It is hard to believe I have been steering for six years! During this time I have had the opportunity to steer with Knot A Breast (KAB), The Warlocks and Great Lake Paddlers dragon boat teams. I would say my true passion is for KAB. I have had the privilege of participating in everything from practices to international events, first as a paddler; and then as a steersperson.
As a steersperson, I have both made mistakes, and experienced the highest of high feelings you get “when it all goes right”. Through it all I have learned and learned and learned.
Do I miss paddling? Yes, and given the opportunity I squeeze it in where I can. I loved my time on the water in the OC1 program this past summer and all the reminders of what it is like to paddle.
Learning to steer is a process. Remember your initial frustrations in learning to paddle? I felt them in the beginning, and applied my own advice: give yourself time to learn the skill of steering.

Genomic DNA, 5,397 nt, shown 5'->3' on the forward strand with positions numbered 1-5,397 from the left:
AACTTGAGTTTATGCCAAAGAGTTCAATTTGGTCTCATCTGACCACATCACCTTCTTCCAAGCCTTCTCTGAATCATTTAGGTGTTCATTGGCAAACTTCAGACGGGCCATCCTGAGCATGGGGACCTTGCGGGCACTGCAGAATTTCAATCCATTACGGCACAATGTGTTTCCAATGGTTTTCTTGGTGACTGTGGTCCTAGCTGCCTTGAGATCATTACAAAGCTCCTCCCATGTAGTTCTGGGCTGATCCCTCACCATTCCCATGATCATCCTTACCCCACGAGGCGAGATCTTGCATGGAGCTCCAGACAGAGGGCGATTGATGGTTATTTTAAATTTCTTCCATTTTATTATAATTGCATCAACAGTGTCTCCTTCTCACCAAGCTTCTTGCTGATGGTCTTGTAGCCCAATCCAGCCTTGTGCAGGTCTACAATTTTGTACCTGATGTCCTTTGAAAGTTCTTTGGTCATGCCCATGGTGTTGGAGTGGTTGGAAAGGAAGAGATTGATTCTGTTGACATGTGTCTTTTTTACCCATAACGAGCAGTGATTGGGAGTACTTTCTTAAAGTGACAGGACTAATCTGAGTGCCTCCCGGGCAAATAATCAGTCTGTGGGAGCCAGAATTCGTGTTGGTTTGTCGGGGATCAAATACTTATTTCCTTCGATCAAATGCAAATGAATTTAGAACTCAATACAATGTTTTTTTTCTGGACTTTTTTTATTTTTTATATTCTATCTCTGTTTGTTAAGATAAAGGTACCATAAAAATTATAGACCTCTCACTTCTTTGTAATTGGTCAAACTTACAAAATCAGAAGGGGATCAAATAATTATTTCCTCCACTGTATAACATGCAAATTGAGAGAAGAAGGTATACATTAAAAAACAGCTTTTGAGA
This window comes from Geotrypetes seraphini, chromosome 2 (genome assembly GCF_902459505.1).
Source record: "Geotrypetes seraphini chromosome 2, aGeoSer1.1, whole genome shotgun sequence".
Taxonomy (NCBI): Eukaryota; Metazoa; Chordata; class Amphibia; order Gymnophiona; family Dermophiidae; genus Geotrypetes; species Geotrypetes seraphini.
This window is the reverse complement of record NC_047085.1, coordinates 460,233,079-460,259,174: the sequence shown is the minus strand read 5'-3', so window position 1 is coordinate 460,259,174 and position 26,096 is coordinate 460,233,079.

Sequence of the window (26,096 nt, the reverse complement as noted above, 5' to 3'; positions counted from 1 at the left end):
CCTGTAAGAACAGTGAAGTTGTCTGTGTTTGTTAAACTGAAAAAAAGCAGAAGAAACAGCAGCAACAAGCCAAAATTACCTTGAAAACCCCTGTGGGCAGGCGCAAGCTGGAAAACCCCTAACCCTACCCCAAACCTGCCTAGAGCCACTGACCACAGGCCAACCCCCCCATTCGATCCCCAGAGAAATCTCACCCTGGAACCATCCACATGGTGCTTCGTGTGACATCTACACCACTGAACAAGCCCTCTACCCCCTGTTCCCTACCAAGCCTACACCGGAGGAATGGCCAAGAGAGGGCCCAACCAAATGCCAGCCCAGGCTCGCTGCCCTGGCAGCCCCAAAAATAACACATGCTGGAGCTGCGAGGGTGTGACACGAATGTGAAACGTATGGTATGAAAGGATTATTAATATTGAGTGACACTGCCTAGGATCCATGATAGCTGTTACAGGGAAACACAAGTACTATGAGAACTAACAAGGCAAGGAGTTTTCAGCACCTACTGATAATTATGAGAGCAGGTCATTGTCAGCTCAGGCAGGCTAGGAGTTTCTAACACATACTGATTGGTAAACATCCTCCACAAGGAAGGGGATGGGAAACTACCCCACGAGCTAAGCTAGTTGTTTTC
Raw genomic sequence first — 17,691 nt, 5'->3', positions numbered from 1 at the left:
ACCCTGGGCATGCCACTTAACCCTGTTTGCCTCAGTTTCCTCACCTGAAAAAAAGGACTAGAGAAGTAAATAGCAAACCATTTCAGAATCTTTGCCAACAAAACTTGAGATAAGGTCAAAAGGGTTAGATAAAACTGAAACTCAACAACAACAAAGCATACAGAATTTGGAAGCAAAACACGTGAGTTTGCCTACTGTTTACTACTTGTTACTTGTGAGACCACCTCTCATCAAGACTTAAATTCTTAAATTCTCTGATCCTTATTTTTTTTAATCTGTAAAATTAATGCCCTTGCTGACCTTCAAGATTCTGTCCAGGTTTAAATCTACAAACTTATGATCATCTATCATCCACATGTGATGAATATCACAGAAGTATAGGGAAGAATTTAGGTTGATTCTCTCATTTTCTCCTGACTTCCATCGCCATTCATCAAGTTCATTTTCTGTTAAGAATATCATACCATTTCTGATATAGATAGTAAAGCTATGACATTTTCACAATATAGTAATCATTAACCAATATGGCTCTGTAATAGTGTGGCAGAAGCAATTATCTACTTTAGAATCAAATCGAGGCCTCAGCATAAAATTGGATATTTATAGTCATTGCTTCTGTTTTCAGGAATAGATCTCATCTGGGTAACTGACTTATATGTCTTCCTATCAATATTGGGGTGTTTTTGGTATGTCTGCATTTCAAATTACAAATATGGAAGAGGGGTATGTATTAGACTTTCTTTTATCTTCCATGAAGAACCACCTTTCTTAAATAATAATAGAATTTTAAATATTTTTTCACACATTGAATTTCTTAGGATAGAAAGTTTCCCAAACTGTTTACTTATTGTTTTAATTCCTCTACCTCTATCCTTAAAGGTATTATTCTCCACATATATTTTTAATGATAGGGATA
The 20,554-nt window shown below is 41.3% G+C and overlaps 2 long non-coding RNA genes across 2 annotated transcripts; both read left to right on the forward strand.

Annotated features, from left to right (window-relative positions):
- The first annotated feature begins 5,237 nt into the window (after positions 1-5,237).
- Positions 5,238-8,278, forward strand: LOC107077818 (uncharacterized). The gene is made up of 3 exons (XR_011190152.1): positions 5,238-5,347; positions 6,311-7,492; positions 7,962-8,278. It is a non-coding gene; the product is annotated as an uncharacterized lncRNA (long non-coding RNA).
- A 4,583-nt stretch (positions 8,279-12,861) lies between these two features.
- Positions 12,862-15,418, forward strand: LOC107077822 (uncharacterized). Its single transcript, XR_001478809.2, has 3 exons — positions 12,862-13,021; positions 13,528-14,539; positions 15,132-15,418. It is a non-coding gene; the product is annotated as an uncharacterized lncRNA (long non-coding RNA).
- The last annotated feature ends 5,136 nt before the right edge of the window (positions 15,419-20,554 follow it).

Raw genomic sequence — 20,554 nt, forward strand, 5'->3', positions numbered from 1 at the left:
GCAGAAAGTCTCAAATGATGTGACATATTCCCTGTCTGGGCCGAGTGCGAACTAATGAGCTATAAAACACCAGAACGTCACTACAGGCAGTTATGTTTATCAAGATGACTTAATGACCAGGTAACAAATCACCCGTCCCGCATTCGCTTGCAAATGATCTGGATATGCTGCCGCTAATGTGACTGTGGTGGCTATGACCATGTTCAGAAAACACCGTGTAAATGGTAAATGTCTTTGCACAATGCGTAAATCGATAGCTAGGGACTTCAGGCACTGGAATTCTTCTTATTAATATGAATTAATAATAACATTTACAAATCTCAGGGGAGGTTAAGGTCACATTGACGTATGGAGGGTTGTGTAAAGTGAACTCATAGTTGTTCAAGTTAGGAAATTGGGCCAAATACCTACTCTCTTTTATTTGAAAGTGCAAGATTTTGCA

Can it be scary? Yes, it takes time to build confidence. However, the more you steer, the more you do, the more your confidence will build, and you will eventually start to see the benefits.
Can it be frustrating? Yes, there is nothing like trying to hold your balance, steer a straight course, and feel the frustration of thinking, “if I could just stand another foot outside the boat, the balance would be sooo much better…!”
Just think …When paddlers are told to keep their heads in the boat—the steers have a panoramic view.
The steersperson is a valued member of the team. Just think if you fall off the boat (and I have), the boat lacks direction and will soon have to stop.
Remember it is a water sport. And eventually we all get wet.
We all talk about that feeling in the boat for when “it all goes right”. This experience is only amplified at the back of the boat. For me, on the last day of practice 2021, and after the all the challenges we have faced just to get back on the water: IT WAS VERY RIGHT.
I have, as the steersperson for KAB, witnessed the immense comraderie and support teammates give each other. They are there for each other when it feels tough and to also cheer a job well-done, both in practice and in competition. There is truly nothing like the experience of watching a crew give their all at the end of a race and cross that finish line. This moment as a steersperson can only be described as a feeling of “lift and glide”, and a sense of togetherness and a trueness that is magical.
Being a steersperson has truly given me an opportunity to be an integral part of the magic!
Donna Lue Reise